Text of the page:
Chronicles from My Kitchen - Preserving Summer
Preserving the best of summer - canning (really freezing) fresh tomato puree.
If you frequent farmer’s markets or farm stands in the peak of summer season, it is common to see seconds tomatoes (also referred to as canning tomatoes) for sale. The last week of August into the first weeks of September is prime in New England for this. These tomatoes are sometimes bruised, have imperfections in shape, size or flesh, or are otherwise considered not ideal for full price sale. They are ideal, however, for processing into puree or chunky tomatoes to preserve. Given the reduced price point, it is also economical to buy in bulk. My local farm stand had 20 lb boxes of tomatoes for $20….and since they are usually $2.50 - $3 per pound, you can do the math. :)
There are MANY tomato varieties. Tomatoes for canning or making sauce are ideally paste tomatoes, such as Roma or San Marzano. If you have a garden and can have many of the same variety and specifically to use for preserving - these kinds of varietals are the best choice. If you are buying from farm stand or market, cherry tomatoes and large heirloom varietals are great for small batch sauce to eat right away. However, I wouldn’t recommend these types for larger scale preserving as you would need SO MANY cherrys and the heirlooms are quite watery and create a thin sauce. The midsized, every-day tomato are likely your best choice for balance of flavor and flesh to make puree (vs. water).
My choice for preserving tomatoes is to break them down, puree them, boil down again and put into the freezer. I happen to have a small space freezer in the garage, so there is room for this kind of endeavor. Whereas my pantry would not have room if I were to do the hot water bath method of preserving. Your local university cooperative extension will likely have food preservation workshops, at low or no cost, to learn more about methods and how-tos. The University of Rhode Island does a few every year, and have gone virtual for workshops for 2020.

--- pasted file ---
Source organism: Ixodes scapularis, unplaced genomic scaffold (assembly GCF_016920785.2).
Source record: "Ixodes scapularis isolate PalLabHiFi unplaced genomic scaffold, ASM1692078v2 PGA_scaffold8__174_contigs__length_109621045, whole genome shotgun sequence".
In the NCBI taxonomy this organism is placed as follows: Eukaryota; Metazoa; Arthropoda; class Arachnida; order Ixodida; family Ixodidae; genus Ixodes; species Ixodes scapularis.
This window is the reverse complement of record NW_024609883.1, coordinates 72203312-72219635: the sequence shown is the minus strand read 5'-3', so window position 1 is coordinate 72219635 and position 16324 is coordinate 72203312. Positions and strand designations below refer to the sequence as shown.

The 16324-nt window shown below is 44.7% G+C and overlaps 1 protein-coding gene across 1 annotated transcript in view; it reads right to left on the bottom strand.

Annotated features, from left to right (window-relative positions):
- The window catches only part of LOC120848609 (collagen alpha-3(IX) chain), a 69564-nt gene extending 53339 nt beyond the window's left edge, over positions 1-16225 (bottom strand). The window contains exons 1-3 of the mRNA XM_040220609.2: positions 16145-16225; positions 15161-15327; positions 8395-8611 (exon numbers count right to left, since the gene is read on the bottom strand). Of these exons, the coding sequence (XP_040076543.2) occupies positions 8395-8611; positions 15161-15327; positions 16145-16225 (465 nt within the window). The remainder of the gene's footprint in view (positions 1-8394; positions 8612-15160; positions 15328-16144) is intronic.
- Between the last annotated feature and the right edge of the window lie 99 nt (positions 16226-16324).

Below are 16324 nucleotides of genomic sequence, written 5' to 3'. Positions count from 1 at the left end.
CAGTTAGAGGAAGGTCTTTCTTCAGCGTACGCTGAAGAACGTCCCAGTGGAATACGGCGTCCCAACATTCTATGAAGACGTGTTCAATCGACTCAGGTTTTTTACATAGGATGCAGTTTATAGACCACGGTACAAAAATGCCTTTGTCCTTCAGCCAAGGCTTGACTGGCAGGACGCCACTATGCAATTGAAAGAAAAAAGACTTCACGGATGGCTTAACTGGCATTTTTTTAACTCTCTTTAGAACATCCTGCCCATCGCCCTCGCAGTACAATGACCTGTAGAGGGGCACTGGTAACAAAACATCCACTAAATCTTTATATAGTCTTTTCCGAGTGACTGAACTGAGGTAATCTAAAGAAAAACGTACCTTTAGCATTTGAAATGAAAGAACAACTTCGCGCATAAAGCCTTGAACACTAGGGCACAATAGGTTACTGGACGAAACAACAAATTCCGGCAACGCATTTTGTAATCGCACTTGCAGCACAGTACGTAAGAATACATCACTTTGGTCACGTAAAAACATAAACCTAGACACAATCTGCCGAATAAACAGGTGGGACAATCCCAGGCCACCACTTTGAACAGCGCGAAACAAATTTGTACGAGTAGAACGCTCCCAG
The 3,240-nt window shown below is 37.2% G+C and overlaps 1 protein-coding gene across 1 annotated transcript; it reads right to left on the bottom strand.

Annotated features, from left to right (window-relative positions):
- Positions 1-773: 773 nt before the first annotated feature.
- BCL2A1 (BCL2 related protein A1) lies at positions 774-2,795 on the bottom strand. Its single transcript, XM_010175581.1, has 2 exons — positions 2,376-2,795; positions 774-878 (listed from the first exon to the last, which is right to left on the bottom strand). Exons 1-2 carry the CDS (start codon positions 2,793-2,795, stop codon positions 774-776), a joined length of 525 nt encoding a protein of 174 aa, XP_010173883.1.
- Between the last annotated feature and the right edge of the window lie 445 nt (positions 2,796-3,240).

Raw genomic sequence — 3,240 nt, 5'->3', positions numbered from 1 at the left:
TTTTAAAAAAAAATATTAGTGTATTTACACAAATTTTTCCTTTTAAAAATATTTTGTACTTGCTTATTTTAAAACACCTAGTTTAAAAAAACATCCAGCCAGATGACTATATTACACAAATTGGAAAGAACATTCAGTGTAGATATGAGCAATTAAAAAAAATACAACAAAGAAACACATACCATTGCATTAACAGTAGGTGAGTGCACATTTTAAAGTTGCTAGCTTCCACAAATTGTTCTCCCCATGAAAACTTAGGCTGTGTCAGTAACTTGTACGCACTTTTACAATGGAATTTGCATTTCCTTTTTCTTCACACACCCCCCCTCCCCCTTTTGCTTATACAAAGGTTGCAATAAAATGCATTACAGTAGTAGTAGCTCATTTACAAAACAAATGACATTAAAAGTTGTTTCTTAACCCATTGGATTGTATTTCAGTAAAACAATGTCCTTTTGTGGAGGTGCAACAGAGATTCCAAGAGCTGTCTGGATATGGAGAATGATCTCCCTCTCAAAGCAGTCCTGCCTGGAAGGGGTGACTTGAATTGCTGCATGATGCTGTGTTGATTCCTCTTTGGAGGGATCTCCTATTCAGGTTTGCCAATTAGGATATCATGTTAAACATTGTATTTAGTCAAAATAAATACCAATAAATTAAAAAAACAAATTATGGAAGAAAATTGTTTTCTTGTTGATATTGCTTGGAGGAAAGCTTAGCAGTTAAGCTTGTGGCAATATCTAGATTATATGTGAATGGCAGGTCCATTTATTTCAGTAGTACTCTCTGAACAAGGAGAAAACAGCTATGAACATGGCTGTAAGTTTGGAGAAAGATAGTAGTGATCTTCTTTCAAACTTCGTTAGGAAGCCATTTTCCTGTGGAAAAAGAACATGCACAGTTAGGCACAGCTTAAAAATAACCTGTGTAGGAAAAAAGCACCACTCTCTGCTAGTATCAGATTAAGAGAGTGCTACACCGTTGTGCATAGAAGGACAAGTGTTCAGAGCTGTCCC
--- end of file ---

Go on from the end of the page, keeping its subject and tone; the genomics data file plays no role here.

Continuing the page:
This is messy and time consuming work. So even though the cost of the tomatoes is low - there’s time and energy to be spent too. In my opinion, the house smelling amazing and the taste of fresh tomatoes in February is well worth it.
Tools I use:
2 extra large stock pots
2 standard stock pots
2 cutting board
Stand mixer with fruit & vegetable strainer attachment (this is KEY for me - and the attachment I use most)
Quart sized canning jars with plastic lids - my collection comes from my mom. There is a mix of wide-mouth jars (my preference, but I only have about 10 or so) and traditional size mouth jars.
1 or 2 cup liquid measuring cup
You’ll likely need the entire day to do this work - or at least three quarters of a day. How I do it:
I cut the tomatoes into chunks - either quartering them or cutting into eighths, depending on how large the fruit is. Use one of the standard size stock pots if you fill your extra large one, but leave the 2nd XL pot empty.
Start filling one of the extra large stock pots with the cut tomatoes. Once it is about ¼ to ½ way filled, turn medium heat under the pot. The tomatoes as they heat will naturally start to release juice and break down, so no need to add a thing.
Allow the tomatoes to simmer (NOT BOIL as they will stick to the bottom of your pan) for about 1 ½ to 2 hours. The pot should have lots of liquid, some skins that have separated from the fruit and the fruit itself.
Turn off heat and allow to cool. Given the large pot, this could take 2+ hours to be at a temperature that won’t scald you as you continue to work.
When cool enough to handle, set up the stand mixer with the puree attachment. Be sure your 2nd XL stock pot is nearby as you’ll add the puree to it.
With the stand mixer on low or medium low, start to add the cooled simmered tomatoes in batches. I use a liquid measuring cup to transfer from the pot to the puree.
Be careful to pay attention to the mixture of skins and seeds that comes out the end of the puree attachment as I have had many an instance of it falling into the bowl of puree. I also put the skin / seeds mixture through the puree attachment a second time before discarding as waste.
As the puree bowl fills, return it to the empty XL stock pot to re-simmer, using the empty standard stock pot for any excess.
Simmer the puree for about 1 ½ - 2 hours or to desired level of thickness.
Cool the puree before transferring to the canning jars for storage. I allow cooling overnight in the covered jars before adding to the freezer.
This year, I did this using 40 pounds of tomatoes and was able to get 17 quarts of puree. Already looking forward to the treat of being able to pull a jar or two out over the fall and winter.
You can use as you see fit - as you would any other canned puree. Over the course of the winter, I’ll share the soup, sauce, stew and chili recipes I use my stash in. So more to come. I have not experimented in making peeled tomatoes for storage or diced. Maybe that's next summer.
Until then…. Buen provecho!